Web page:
Temperature-dependent interactions explain unexpected responses to environmental warming in communities of competitors

Lin Jiang, Peter J. Morin

Research output: Contribution to journalArticlepeer-review

93 Scopus citations


1. Predictions about how species will respond to climate warming are based commonly on eco-physiological models or niche models. One critique of this practice is that it ignores interspecific interactions. 2. We examined how resource competition affects the responses of two ciliate species, Colpidium striatum Stein and Paramecium tetraurelia Sonneborn, to warming in laboratory microcosms. 3. We found that warming had a negative effect on Colpidium abundance and a negligible effect on Paramecium abundance in the absence of interspecific competition. When Colpidium and Paramecium competed, however, Paramecium coexisted with Colpidium at low and high temperatures, and was competitively excluded at intermediate temperatures. 4. Temperature-dependent strength of the interaction between Colpidium and Paramecium may explain the unexpected responses of Paramecium, which were inconsistent with its response to temperature in the absence of Colpidium. 5. Our results provide further support for the important role of species interactions in understanding how species respond to environmental warming, and suggest that the complex interplay between species interactions and climate may make it extremely difficult to predict accurately how species embedded in complex communities will respond to climate warming.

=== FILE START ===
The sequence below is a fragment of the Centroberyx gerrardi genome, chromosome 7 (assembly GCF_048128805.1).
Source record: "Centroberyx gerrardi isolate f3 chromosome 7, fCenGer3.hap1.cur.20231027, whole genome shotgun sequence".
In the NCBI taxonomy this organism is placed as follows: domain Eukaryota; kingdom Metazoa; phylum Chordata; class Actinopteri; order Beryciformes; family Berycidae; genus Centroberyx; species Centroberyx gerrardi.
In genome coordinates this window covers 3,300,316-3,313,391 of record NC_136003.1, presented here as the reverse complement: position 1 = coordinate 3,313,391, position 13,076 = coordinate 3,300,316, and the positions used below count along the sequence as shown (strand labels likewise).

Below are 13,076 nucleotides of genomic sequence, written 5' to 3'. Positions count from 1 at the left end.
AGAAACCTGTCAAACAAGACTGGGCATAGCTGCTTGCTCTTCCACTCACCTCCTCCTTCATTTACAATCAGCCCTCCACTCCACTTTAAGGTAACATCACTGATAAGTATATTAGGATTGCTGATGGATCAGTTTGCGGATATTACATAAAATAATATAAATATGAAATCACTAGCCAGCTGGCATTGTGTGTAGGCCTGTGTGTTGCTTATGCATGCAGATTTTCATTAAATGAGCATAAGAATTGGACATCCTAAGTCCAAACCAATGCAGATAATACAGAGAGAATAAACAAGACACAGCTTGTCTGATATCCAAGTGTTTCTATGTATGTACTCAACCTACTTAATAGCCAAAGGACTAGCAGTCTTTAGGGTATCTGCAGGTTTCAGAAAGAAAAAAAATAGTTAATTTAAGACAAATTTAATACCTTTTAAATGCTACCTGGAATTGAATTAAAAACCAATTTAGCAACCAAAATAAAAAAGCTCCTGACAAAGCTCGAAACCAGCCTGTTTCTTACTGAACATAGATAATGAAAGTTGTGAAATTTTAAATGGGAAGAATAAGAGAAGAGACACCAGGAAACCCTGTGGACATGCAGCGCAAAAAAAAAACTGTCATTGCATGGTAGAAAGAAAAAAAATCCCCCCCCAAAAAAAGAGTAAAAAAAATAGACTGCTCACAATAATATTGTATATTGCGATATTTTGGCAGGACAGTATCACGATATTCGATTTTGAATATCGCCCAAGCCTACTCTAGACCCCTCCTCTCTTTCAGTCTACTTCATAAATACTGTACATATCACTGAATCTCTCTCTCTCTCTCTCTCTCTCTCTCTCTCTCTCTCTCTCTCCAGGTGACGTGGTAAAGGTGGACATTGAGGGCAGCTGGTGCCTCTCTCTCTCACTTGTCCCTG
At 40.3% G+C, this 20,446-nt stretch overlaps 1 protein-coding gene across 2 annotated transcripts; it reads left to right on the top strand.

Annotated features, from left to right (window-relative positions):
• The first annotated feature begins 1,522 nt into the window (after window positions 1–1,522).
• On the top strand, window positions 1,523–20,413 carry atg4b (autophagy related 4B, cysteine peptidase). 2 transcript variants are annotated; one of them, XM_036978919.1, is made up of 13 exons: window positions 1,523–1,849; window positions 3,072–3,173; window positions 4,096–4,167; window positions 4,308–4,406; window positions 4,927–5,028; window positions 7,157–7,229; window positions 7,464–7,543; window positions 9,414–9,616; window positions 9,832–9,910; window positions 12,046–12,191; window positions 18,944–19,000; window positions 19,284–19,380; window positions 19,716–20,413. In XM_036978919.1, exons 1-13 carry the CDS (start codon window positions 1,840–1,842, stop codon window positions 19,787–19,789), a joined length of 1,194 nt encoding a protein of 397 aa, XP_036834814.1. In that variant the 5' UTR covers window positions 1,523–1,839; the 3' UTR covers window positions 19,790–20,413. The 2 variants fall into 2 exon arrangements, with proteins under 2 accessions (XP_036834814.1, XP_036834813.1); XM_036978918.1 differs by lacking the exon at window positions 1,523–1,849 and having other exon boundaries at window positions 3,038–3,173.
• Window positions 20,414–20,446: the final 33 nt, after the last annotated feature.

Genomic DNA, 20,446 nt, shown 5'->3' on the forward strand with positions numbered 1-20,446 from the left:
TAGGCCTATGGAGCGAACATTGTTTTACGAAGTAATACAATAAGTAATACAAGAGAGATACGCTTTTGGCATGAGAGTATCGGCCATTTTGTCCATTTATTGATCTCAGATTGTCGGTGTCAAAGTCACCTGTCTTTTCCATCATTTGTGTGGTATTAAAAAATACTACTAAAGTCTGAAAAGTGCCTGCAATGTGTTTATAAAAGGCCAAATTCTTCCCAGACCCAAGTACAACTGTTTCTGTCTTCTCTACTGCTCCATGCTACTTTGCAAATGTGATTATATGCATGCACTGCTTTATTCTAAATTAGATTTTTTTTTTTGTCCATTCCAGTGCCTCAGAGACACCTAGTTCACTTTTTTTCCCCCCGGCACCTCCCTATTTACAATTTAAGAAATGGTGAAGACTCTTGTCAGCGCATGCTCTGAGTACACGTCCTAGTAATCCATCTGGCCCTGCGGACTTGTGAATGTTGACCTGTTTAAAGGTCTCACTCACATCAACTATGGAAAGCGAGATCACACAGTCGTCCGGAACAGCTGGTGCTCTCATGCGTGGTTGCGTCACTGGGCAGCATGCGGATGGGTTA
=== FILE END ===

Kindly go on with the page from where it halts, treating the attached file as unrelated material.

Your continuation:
Original languageEnglish (US)
Pages (from-to)569-576
Number of pages8
JournalJournal of Animal Ecology
Issue number3
StatePublished - May 2004

All Science Journal Classification (ASJC) codes

  • Ecology, Evolution, Behavior and Systematics
  • Animal Science and Zoology


  • Climate warming
  • Colpidium striatum
  • Interaction strength
  • Paramecium tetraurelia
  • Species interactions


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